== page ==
Today's #FollowFriday post is devoted to EMQ FamiliesFirst (@emqff). Today was my last day working as a full-time employee with EMQFF.
EMQ FamiliesFirst is doing great work in the state of California to help children in crisis recover from abuse, neglect and drug addiction. But, with the budget problems in California, they need your help now more than ever.
You can learn more about the agency on their web site
, Facebook page
or by following them
I've never liked the idea of the #FF tweets filled with a list of names, so following someone else's lead I'm going to do some posts that give more detail about why you should follow someone instead.
I recently started dating someone, and when we go out to eat we often swap who pays for dinner (I pay one night, he pays another, etc.) However, there has been twice where I've been unhappy with his tip and instead of walking away from the table, I've thrown a couple extra dollars in with his credit card receipt.
The first time this happened, he was unhappy with an aspect of the service. He had ordered a flavored lemonade, and when it came time for refills, the waitress asked him if he wanted to try a different flavor. He assumed that it would be treated like another refill, and she didn't say anything either way. When the bill came, and he was charged twice for the lemonade, he was upset. I agreed with him that it was poor service, but I've also always been taught that the tip goes to more than just the waitress. He had left less than 10%, and I added a couple of dollars to bring it up to more like 15%.
The second time this happened, we had pretty good service. The waitress was busy with a large table, but I didn't feel that it negatively impacted our service. When he wrote down the tip, he left barely 10%. I again threw in a couple of dollars and made the tip closer to 20%.
I was taught by my grandparents on how to leave a tip and have always followed their advice. For really bad service, I would talk to the manager and possibly leave a small 10-15% tip. But, it would have to be really, really bad service. For mediocre service where maybe something was missed but corrected, or the wait staff was slow to come take our order, etc. I would love a base 15% tip. For relatively good service, I leave around 18-20% and then for really excellent service, or if we've had a lot of special requests, I leave somewhere between 20-25%.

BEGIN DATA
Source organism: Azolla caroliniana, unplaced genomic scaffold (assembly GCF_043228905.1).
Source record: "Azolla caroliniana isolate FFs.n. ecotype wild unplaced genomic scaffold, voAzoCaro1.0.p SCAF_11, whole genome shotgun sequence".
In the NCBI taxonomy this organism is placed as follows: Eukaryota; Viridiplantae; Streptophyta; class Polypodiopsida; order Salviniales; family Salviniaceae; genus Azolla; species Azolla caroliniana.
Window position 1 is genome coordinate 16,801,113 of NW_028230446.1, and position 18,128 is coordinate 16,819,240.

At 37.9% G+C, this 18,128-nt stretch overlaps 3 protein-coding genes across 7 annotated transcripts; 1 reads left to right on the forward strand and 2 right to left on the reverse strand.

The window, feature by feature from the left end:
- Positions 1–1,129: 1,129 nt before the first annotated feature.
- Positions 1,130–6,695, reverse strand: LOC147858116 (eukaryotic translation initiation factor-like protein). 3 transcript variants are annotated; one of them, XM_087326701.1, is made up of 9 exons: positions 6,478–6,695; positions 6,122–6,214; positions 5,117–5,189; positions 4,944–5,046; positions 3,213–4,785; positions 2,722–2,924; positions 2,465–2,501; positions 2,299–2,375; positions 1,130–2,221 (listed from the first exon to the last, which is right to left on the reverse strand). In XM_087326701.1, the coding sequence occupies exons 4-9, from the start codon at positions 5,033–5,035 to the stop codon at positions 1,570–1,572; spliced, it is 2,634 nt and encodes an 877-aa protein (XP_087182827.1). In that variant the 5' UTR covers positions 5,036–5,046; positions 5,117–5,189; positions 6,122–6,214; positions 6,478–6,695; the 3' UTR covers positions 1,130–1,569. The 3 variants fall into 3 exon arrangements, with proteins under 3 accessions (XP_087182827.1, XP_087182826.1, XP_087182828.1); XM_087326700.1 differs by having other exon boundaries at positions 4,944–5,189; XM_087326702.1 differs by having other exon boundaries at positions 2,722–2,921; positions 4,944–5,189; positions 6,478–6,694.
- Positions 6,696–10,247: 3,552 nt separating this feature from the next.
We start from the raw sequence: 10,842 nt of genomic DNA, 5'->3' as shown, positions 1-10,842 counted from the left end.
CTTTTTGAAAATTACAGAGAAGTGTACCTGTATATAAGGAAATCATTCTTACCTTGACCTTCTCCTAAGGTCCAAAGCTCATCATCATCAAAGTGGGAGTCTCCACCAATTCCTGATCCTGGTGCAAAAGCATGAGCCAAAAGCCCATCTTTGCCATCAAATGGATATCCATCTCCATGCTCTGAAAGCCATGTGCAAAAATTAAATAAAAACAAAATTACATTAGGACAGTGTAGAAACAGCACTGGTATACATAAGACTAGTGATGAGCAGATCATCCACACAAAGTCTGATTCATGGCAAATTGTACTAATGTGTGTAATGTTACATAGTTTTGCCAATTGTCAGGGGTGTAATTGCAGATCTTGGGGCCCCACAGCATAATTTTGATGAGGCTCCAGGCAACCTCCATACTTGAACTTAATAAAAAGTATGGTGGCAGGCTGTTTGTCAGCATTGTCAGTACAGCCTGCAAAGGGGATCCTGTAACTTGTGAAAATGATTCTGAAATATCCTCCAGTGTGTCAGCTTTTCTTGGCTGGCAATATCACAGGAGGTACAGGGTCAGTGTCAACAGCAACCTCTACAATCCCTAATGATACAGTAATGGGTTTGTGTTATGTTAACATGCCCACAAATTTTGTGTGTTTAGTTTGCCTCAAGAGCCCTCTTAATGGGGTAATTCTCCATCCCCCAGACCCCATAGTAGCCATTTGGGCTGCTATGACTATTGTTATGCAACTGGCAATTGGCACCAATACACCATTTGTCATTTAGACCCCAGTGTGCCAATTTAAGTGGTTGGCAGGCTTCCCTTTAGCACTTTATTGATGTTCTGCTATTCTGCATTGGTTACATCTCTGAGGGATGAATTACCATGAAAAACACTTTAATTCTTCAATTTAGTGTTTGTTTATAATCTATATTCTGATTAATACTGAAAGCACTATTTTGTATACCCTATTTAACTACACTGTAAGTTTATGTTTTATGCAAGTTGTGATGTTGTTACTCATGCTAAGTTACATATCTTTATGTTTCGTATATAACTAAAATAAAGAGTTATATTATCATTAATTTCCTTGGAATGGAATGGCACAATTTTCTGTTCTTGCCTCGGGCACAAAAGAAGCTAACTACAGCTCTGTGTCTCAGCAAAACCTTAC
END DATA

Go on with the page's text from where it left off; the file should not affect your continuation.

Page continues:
Am I wrong? What do other people leave as tips?
I’ve really wanted to move for over a year now, but I felt stuck. I felt like I couldn’t move until I found a new job. Moving is difficult, and I only wanted to do it once and then be settled again for awhile.
So I waited …
… I waited to start eating better until I was in a kitchen where I could cook healthy meals.
… I waited to start socializing more until I was in an apartment where I didn’t feel like I was inviting someone into my bedroom.
… I waited to start exercising more until “after I move.”
… I waited to get more organized until I was ready to move.
Well, now the wait is over. On 7/24, I move into my new apartment and I’m super excited. The next couple of weeks are going to be super busy. I have to finish wrapping things up at my current job, potential jury duty, pack everything up, buy some new furniture and lots of other tasks. But, I’m ready to stop waiting and get on with things.
Sent via BlackBerry by AT&T
Sent via BlackBerry by AT&T